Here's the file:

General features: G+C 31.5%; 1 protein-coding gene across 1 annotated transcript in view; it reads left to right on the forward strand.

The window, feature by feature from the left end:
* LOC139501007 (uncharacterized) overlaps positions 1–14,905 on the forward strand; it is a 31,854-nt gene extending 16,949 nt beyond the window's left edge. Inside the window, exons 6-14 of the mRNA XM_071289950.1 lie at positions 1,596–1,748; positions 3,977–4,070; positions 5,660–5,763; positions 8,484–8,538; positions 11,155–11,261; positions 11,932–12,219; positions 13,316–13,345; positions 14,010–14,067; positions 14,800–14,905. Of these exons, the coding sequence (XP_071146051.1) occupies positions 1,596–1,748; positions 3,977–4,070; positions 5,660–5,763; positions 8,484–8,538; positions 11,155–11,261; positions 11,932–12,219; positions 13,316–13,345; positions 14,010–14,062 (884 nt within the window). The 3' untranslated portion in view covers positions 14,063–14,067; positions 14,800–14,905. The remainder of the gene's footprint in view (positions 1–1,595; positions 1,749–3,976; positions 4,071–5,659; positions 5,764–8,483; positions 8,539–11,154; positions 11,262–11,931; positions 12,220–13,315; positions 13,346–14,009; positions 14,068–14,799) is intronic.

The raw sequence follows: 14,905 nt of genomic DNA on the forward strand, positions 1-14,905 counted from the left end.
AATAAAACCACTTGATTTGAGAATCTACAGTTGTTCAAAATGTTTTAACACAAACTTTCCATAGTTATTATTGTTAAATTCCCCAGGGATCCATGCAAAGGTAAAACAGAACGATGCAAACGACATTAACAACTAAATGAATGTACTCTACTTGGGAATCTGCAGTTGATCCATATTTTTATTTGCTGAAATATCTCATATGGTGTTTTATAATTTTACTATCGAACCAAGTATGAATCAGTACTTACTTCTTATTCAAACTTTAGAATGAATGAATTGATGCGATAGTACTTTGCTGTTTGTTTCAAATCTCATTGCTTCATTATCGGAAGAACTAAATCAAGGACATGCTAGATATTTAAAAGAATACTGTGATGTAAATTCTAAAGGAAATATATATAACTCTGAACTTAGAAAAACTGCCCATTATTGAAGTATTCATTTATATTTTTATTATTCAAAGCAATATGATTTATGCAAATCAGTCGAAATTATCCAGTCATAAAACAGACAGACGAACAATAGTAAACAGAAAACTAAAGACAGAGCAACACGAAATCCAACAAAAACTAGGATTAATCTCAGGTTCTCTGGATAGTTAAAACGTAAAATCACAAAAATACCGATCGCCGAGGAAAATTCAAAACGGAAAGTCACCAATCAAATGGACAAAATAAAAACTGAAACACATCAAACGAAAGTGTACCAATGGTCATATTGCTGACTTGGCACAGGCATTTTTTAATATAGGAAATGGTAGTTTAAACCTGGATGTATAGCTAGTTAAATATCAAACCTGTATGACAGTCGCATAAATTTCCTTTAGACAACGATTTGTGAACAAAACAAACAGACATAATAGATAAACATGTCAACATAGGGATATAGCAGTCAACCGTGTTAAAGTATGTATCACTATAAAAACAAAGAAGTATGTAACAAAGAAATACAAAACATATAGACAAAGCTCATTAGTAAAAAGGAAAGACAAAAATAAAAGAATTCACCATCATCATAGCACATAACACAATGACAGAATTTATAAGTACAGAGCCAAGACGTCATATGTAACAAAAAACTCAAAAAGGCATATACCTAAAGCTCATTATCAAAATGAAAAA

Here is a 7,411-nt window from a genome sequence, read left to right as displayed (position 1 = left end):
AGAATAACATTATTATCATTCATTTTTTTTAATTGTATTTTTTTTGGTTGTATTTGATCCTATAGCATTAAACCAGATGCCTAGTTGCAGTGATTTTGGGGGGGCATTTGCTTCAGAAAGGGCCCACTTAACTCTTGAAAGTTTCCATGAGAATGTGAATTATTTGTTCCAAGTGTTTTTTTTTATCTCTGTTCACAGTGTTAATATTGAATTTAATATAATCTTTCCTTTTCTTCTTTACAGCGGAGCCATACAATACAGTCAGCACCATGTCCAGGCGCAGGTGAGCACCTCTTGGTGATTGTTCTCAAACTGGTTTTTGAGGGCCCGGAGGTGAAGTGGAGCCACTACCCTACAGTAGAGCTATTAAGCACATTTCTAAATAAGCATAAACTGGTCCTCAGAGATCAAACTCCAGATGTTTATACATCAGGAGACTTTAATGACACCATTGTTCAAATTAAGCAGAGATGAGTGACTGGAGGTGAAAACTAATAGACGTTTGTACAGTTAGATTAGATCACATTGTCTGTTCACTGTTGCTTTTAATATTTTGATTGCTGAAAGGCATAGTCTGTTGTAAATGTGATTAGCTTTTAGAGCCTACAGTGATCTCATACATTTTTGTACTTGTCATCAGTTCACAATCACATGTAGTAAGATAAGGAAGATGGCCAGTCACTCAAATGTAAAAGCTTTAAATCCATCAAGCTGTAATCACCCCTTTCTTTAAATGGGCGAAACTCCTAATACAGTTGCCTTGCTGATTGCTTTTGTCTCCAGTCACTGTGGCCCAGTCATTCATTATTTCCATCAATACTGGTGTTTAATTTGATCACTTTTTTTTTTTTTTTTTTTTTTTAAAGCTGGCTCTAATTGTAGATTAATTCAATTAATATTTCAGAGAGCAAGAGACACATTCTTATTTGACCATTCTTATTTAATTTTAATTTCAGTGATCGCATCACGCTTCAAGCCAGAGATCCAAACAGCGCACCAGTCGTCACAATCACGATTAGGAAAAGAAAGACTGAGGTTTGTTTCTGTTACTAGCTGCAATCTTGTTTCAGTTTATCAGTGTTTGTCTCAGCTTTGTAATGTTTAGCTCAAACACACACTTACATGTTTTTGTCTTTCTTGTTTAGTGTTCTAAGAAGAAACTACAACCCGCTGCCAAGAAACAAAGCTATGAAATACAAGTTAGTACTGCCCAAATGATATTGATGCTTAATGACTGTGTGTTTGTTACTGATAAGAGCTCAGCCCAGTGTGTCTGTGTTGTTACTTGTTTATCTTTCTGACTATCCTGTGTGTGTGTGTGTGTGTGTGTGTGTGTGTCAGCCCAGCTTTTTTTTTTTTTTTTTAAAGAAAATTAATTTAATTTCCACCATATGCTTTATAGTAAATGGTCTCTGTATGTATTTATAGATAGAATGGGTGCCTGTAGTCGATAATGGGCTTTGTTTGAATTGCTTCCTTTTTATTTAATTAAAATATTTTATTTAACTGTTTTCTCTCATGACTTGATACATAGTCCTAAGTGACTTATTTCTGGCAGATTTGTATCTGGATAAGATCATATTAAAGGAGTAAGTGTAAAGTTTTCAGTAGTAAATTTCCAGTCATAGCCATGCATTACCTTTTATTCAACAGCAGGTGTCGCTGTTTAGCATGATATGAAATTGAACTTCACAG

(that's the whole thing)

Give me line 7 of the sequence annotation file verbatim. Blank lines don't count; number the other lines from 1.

AGAATAACATTATTATCATTCATTTTTTTTAATTGTATTTTTTTTGGTTGTATTTGATCCTATAGCATTAAACCAGATGCCTAGTTGCAGTGATTTTGGGGGGGCATTTGCTTCAGAAAGGGCCCACTTAACTCTTGAAAGTTTCCATGAGAATGTGAATTATTTGTTCCAAGTGTTTTTTTTTATCTCTGTTCACAGTGTTAATATTGAATTTAATATAATCTTTCCTTTTCTTCTTTACAGCGGAGCCATACAATACAGTCAGCACCATGTCCAGGCGCAGGTGAGCACCTCTTGGTGATTGTTCTCAAACTGGTTTTTGAGGGCCCGGAGGTGAAGTGGAGCCACTACCCTACAGTAGAGCTATTAAGCACATTTCTAAATAAGCATAAACTGGTCCTCAGAGATCAAACTCCAGATGTTTATACATCAGGAGACTTTAATGACACCATTGTTCAAATTAAGCAGAGATGAGTGACTGGAGGTGAAAACTAATAGACGTTTGTACAGTTAGATTAGATCACATTGTCTGTTCACTGTTGCTTTTAATATTTTGATTGCTGAAAGGCATAGTCTGTTGTAAATGTGATTAGCTTTTAGAGCCTACAGTGATCTCATACATTTTTGTACTTGTCATCAGTTCACAATCACATGTAGTAAGATAAGGAAGATGGCCAGTCACTCAAATGTAAAAGCTTTAAATCCATCAAGCTGTAATCACCCCTTTCTTTAAATGGGCGAAACTCCTAATACAGTTGCCTTGCTGATTGCTTTTGTCTCCAGTCACTGTGGCCCAGTCATTCATTATTTCCATCAATACTGGTGTTTAATTTGATCACTTTTTTTTTTTTTTTTTTTTTTTAAAGCTGGCTCTAATTGTAGATTAATTCAATTAATATTTCAGAGAGCAAGAGACACATTCTTATTTGACCATTCTTATTTAATTTTAATTTCAGTGATCGCATCACGCTTCAAGCCAGAGATCCAAACAGCGCACCAGTCGTCACAATCACGATTAGGAAAAGAAAGACTGAGGTTTGTTTCTGTTACTAGCTGCAATCTTGTTTCAGTTTATCAGTGTTTGTCTCAGCTTTGTAATGTTTAGCTCAAACACACACTTACATGTTTTTGTCTTTCTTGTTTAGTGTTCTAAGAAGAAACTACAACCCGCTGCCAAGAAACAAAGCTATGAAATACAAGTTAGTACTGCCCAAATGATATTGATGCTTAATGACTGTGTGTTTGTTACTGATAAGAGCTCAGCCCAGTGTGTCTGTGTTGTTACTTGTTTATCTTTCTGACTATCCTGTGTGTGTGTGTGTGTGTGTGTGTGTGTGTCAGCCCAGCTTTTTTTTTTTTTTTTTAAAGAAAATTAATTTAATTTCCACCATATGCTTTATAGTAAATGGTCTCTGTATGTATTTATAGATAGAATGGGTGCCTGTAGTCGATAATGGGCTTTGTTTGAATTGCTTCCTTTTTATTTAATTAAAATATTTTATTTAACTGTTTTCTCTCATGACTTGATACATAGTCCTAAGTGACTTATTTCTGGCAGATTTGTATCTGGATAAGATCATATTAAAGGAGTAAGTGTAAAGTTTTCAGTAGTAAATTTCCAGTCATAGCCATGCATTACCTTTTATTCAACAGCAGGTGTCGCTGTTTAGCATGATATGAAATTGAACTTCACAG